Why It's For You: Barre routines are excellent for people who need something low impact with little risk for injury. It can also be a great avenue if you don't like to get too down and dirty with your workout — barre doesn't exactly leave you dripping with sweat. Sign up at your nearest barre studio if you want to improve your core strength and get lean while also increasing your flexibility.
Why It's Not For You: Folks who like to feel wiped out after a workout (yes, those people exist) should move right along. Barre boasts some pretty incredible benefits, but it's not a good fit for those who enjoy being challenged time and time again. Also, if you are trying to build functional strength that could translate into a sport, go with something else.
First thing's first: there are many, many different types of yoga, so if you've already tried one and hated it, don't convince yourself you've got it all figured out. The yoga we know today, derived from an ancient Eastern practice, can do all kinds of things for you. Just to name a few benefits, it can grant you lasting flexibility, upper body strength, a stronger cardiovascular system, and a more efficient digestive system. Oh, and as you may have heard, yoga is your greatest ally in the war against stress and anxiety.
Why It's For You: Yoga is for anyone, really, but it will be especially therapeutic if you have old injuries that need some attention. If you're looking for a workout whose benefits will branch out to other parts of your life, sign up at your nearest studio. Additionally, yoga is perfect for you if you're hell-bent on gaining strength and flexibility.
Why It's Not For You: I believe that yoga is seriously for everyone. The most popular excuses I've heard about why people don't try yoga are usually pretty silly, like the "I'm not flexible" one. Even if you enjoy a tough, rough workout, you can still benefit from incorporating a little bit of yoga into your routine.
5. Boot Camp Classes
Plenty of celebrities out there swear by boot camp classes these days. They're tough, high-energy workouts loosely based on the routines they use to get fit in the military. Christopher Mohr, Ph.D., creator of Mohr Results Adventure Boot Camp for Women in Kentucky, told Women's Health magazine that boot camp is "built on three fundamentals of training — cardio, strength, and agility." You'll use your body weight and various equipment (exercise ball, dumbbells, jumprope, etc.) to get fit fast.
Why It's For You: You get bored easily and you need an energetic instructor to get you going. If you're a person who is trying to lose weight for health reasons, boot camp is also a good choice. The fast-paced drills will burn fat and keep your metabolism working for a long time after you leave the room. These workouts are designed to get you fit from head to toe, so if variety is the name of your game, you'll be right at home.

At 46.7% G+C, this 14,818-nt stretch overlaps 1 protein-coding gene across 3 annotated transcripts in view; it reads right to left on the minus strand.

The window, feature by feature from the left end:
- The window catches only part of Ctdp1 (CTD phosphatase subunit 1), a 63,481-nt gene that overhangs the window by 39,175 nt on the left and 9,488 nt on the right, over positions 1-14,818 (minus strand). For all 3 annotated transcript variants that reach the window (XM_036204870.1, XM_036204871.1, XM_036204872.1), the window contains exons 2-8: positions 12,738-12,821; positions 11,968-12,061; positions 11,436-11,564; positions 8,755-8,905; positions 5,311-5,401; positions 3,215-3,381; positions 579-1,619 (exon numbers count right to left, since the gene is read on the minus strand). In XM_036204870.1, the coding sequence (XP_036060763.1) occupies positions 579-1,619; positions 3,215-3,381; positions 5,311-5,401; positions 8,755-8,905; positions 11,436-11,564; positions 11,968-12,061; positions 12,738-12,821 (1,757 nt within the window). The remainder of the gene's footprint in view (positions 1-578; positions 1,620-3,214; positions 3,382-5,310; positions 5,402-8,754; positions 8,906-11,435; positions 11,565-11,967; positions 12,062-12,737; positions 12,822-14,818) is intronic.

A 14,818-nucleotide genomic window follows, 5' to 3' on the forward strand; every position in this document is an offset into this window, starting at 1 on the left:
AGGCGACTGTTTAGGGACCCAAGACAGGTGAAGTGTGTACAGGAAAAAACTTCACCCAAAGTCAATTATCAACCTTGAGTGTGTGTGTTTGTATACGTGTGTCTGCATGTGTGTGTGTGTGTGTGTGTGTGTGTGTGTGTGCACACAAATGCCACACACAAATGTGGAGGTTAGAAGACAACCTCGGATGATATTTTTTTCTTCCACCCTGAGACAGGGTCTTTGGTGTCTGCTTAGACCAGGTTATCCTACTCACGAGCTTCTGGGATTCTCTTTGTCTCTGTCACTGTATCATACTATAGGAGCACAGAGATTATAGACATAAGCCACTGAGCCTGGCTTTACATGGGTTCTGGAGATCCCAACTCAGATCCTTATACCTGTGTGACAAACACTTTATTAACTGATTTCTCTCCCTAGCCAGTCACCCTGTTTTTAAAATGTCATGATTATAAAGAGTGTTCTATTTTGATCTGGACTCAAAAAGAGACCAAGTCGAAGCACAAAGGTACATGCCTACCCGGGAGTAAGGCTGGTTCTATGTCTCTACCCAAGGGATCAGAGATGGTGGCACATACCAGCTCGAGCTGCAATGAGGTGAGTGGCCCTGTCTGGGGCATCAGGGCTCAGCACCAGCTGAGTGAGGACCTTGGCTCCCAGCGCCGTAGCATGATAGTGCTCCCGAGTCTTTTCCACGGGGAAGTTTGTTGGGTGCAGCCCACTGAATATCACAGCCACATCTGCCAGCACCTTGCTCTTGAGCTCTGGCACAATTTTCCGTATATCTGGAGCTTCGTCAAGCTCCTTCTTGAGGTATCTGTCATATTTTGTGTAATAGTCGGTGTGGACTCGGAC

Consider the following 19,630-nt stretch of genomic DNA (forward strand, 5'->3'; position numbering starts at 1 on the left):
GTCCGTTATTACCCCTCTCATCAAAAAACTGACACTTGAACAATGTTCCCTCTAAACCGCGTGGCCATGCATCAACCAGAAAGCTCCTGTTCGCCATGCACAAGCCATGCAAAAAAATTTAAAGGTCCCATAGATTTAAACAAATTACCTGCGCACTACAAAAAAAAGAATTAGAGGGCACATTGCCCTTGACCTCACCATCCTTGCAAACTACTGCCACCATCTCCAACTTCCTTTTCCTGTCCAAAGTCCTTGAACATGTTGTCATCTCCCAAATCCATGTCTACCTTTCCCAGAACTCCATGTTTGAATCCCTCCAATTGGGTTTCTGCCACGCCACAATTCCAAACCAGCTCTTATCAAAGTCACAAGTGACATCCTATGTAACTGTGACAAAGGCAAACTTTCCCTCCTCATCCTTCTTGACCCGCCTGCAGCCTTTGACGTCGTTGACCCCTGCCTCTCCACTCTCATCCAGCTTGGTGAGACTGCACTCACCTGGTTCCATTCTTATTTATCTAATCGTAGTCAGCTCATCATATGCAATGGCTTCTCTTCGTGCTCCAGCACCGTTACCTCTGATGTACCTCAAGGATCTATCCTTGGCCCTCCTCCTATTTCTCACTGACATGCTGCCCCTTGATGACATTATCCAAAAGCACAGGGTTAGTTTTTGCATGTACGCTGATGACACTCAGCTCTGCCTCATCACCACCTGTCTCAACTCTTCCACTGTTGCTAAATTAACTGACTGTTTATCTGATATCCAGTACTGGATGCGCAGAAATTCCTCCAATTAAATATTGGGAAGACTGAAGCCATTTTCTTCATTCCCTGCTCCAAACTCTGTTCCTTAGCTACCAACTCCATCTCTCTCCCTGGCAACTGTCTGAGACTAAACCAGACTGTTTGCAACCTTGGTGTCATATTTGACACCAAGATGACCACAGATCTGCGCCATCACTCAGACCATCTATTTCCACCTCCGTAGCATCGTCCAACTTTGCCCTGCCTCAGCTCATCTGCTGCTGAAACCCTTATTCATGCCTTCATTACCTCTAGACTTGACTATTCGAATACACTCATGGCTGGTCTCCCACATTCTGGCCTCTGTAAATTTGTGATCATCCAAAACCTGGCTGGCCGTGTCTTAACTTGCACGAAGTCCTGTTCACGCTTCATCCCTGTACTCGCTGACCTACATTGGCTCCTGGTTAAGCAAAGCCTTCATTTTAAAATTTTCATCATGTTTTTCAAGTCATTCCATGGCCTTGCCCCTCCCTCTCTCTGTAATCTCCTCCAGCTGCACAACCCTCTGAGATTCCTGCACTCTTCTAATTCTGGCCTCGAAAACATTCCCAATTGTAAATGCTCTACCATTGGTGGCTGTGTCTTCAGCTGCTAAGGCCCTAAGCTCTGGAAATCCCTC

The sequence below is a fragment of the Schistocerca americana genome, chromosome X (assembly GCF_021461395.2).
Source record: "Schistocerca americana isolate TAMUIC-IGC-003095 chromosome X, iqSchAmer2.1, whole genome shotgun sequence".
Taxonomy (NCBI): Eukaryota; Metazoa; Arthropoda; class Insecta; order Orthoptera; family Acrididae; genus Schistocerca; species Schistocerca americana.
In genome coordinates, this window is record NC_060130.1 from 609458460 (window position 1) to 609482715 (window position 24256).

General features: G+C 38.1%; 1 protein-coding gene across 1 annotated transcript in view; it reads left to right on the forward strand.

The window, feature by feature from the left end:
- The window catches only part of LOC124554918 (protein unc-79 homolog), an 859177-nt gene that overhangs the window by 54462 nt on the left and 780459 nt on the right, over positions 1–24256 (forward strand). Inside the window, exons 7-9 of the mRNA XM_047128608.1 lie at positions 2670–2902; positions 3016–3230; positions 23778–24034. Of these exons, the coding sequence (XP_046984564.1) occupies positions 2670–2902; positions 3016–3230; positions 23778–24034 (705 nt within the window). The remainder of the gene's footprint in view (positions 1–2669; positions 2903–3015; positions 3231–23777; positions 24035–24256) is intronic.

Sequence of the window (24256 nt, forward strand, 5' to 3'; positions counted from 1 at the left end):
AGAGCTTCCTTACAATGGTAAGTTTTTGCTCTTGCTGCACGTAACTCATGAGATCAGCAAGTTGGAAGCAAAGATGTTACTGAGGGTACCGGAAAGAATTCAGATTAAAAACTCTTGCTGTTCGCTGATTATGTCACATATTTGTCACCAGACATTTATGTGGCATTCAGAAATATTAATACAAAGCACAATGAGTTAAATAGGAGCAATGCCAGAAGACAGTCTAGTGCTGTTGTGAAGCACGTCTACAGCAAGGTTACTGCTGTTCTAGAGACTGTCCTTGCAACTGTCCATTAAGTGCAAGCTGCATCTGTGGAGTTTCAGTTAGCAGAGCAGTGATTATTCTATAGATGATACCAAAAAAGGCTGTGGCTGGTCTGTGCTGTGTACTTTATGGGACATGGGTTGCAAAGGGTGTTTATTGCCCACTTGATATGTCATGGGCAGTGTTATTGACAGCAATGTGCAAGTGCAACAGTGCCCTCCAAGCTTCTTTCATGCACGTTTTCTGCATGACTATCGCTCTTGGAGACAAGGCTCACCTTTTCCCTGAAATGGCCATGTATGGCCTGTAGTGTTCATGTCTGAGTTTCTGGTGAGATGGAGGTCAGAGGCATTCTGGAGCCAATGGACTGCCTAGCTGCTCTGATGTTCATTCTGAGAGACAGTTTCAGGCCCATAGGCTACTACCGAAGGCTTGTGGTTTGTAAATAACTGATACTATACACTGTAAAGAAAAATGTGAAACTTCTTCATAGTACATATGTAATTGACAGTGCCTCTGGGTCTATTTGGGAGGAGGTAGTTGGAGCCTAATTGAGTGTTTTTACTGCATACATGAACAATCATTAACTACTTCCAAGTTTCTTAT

Why It's Not For You: It can be a bit intimidating to jump straight into a high-intensity boot camp regimen without first having a foundational understanding of gym workouts. Don't feel bad if this is you. If you're the kind of person who also has a very low tolerance for the cheesy — loud pop music, enthusiastic instructor with a headset shouting words of encouragement — you should reconsider.
6. Cycling Classes
It's nearly impossible to get a spot in a spin class these days unless you've spent the last six months bribing the instructors with artisanal coffee. Cycling in general has become such a sought-after workout trend for a while now, and for good reason. It's a power-house cardio workout, taught by super-fit instructors who have endless amounts of energy. Your legs aren't the only parts to get a workout; the upper body gets toned too.
Why It's For You: You know deep down that you need to strengthen your cardiovascular system. This kind of cycling is great to get your heart rate going in an anaerobic way, and it'll build up your endurance pretty quickly. Spin classes are also the perfect selection for you if you thrive off of group workout settings where everyone is collectively pumped up about life.
Why It's Not For You: For starters, you're keeping a close eye on your cash flow. Places that specialize in spin classes are known for being a bit pricey. And if you deal with chronic back pain issues, I would highly recommend steering clear of cycling. Being in that position for extended periods of time can put strain on your lower spine, leaving you with more aches than you had before.